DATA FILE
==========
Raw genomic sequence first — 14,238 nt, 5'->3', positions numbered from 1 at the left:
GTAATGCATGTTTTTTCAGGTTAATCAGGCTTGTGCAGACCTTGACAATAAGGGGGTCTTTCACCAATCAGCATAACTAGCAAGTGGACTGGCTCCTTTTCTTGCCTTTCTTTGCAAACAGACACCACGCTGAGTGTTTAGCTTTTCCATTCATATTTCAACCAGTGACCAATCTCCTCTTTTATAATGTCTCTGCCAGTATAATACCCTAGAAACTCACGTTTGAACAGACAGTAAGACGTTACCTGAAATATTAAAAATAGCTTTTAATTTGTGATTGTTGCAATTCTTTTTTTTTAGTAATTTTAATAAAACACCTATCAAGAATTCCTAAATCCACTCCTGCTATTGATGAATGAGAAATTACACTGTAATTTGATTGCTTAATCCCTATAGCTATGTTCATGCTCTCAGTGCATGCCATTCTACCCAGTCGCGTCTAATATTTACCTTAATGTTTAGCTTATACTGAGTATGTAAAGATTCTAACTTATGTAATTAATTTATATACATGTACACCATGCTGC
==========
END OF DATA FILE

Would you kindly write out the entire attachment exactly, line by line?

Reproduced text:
Raw genomic sequence first — 14,238 nt, 5'->3', positions numbered from 1 at the left:
GTAATGCATGTTTTTTCAGGTTAATCAGGCTTGTGCAGACCTTGACAATAAGGGGGTCTTTCACCAATCAGCATAACTAGCAAGTGGACTGGCTCCTTTTCTTGCCTTTCTTTGCAAACAGACACCACGCTGAGTGTTTAGCTTTTCCATTCATATTTCAACCAGTGACCAATCTCCTCTTTTATAATGTCTCTGCCAGTATAATACCCTAGAAACTCACGTTTGAACAGACAGTAAGACGTTACCTGAAATATTAAAAATAGCTTTTAATTTGTGATTGTTGCAATTCTTTTTTTTTAGTAATTTTAATAAAACACCTATCAAGAATTCCTAAATCCACTCCTGCTATTGATGAATGAGAAATTACACTGTAATTTGATTGCTTAATCCCTATAGCTATGTTCATGCTCTCAGTGCATGCCATTCTACCCAGTCGCGTCTAATATTTACCTTAATGTTTAGCTTATACTGAGTATGTAAAGATTCTAACTTATGTAATTAATTTATATACATGTACACCATGCTGC